Tag Archives: Successor

How Do You Transition to a New CEO? Four Strategies

Situation: A company founder was advised by her Board to help them hire a CEO with more experience to run the company. This new CEO is now in place. As the founder gains more experience, the Board has indicated its willing to consider her as CEO. How do you transition to a new CEO?

Advice from the CEOs:

  • Become the fire hose! Build a tight relationship with the new CEO and together build the future strategy that will enable you both to win.
    • Others will focus on past issues. Keep your approach and advice positive. Position yourself as a partner, not an adversary. Emphasize your supportive and collaborative capacities.
    • Become the new CEO’s go-to person: trustworthy, objective, knowledgeable, reliable. Nurture the development of chemistry with the new CEO.
    • When the new CEO asks what needs to be done, produce the plan. Leverage your knowledge and expertise to become his greatest resource.
  • Enlist the CEO’s support of one or more of the focused strategies that are already in play within the company. Build the support of the Board and focus on boosting company value to 2x sales. The Board won’t forget who produced the original initiatives.
  • You have more power than you imagine – both with the Board and the new CEO – due to your knowledge of the marketplace and the business. Use it wisely.
    • While there is a new CEO, the company has already been profitable and company operations are clean. The Board will remember this.
  • How do you boost the chances to eventually be named CEO by the Board?
    • Tie yourself very closely to the new CEO – be this person’s more important resource. Build and cement your position as his most important ally within the company. It will help you to gain his support for implementing your ideas.
    • Segue your relationship with the Board members to become the company’s next CEO.
    • At the same time, grow your successor within the company so that you will be ready to move up to CEO when the opportunity arises.

How Does a Tech Company Get Beyond Its First Partner / Client? Four Options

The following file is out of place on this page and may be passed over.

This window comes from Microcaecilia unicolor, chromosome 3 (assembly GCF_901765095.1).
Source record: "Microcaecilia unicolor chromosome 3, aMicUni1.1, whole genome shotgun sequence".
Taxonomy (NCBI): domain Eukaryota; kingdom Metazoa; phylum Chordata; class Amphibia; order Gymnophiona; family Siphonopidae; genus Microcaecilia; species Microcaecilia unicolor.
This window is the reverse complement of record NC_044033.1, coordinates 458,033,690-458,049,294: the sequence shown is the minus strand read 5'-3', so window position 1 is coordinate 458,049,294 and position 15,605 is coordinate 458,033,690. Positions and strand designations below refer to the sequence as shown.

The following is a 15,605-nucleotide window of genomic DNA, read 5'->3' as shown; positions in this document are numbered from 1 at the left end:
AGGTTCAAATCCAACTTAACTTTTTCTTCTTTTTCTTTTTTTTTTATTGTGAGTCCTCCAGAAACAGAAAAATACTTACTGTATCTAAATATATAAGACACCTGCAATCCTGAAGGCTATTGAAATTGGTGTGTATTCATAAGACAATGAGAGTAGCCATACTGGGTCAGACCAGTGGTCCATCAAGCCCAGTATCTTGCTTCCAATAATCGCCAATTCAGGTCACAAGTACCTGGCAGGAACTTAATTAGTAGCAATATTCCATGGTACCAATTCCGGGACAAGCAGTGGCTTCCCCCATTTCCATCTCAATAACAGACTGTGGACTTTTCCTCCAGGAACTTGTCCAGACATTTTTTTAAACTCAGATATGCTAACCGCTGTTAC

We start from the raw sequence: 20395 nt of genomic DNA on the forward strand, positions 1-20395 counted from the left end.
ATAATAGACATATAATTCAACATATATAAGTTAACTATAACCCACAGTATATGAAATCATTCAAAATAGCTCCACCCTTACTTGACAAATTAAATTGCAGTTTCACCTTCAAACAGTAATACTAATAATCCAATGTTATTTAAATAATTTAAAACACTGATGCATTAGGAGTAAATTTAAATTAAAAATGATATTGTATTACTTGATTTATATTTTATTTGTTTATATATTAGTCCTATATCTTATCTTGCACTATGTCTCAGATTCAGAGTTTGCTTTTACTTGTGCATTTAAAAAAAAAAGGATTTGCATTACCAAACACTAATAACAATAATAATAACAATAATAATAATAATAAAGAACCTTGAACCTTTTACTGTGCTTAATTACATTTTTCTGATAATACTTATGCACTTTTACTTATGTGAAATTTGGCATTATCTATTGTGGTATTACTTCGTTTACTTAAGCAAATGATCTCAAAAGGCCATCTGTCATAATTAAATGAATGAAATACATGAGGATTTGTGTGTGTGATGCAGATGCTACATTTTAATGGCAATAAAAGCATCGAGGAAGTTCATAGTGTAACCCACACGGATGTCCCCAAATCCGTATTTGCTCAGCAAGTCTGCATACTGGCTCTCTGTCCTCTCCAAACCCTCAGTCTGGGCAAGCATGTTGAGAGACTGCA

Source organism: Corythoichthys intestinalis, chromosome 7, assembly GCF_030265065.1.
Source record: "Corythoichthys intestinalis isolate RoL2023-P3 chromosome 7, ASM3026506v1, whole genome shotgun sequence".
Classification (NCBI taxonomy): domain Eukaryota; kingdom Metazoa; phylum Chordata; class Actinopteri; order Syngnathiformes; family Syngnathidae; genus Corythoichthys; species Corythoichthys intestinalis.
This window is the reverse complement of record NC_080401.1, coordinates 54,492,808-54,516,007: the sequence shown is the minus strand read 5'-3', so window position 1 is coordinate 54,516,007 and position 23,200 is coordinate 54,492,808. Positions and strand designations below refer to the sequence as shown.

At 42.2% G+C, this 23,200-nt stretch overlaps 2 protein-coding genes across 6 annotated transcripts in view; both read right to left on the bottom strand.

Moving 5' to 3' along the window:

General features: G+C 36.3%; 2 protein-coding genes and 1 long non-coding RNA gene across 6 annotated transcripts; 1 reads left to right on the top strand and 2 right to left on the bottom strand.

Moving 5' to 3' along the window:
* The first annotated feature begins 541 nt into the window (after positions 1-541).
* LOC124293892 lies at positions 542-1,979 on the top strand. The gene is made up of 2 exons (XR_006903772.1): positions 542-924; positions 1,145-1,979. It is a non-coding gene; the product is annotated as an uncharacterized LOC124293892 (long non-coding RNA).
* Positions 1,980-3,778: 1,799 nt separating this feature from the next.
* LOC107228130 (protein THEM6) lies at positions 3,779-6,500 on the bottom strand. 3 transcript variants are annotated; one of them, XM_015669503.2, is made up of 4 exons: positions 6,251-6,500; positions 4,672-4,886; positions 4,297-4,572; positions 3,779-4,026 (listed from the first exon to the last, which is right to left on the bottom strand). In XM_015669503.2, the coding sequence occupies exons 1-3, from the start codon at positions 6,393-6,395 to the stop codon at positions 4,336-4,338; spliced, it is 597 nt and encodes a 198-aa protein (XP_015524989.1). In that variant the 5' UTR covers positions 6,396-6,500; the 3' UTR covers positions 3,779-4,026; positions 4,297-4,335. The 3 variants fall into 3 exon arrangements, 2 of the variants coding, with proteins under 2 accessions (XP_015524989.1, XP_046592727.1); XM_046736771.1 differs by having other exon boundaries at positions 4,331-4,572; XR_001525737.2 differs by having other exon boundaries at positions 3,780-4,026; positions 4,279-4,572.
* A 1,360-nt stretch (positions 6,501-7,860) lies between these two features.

Situation: A company has a long relationship with its initial client, which provides the company with key intellectual property. This client handles all marketing, sales and distribution for the company’s principal products, but only accesses 20% of the market. The client is concerned about having its image associated with expansion into markets that the company wishes to pursue. How do you structure a deal that enables you to access the broader market without offending the client?

Advice from the CEOs:

  • The issues for the client are public relations and liability. They don’t want to be associated with certain segments of the larger market as it may compromise customer perceptions of their core business. Further, they want to be indemnified should they face damages from your forays into the larger market. It is important that you address their concerns.
  • Sit down with the key client. Pose a problem that will generate the solution that you seek and let them solve it on their own. Then seek an agreement with the client on carve-outs within the larger target market with which they are agreeable.
  • Build an external company with different branding to approach the larger market, without jeopardizing the relationship with the key client. If ownership and management of the two entities are the same be aware that this is a thin veil.
  • You may increase opportunity for success if you build your own successor product – one tailored for the larger market – while your key client is paying you for current business. Once the product is built, ask the client whether they want to be involved and if so, on what terms. This enhances your bargaining position and reduces your downside risk.
  • Expand your offering, where current products are part of a larger offering. You have two alternatives: go there anyway, or go there with the client. If the client decides that they don’t like what’s happening and opens the market this could be ideal for you.

Key Words: Client, Partner, IP, Intellectual Property, Image, Liability, Solution, External, Entity, Successor, Product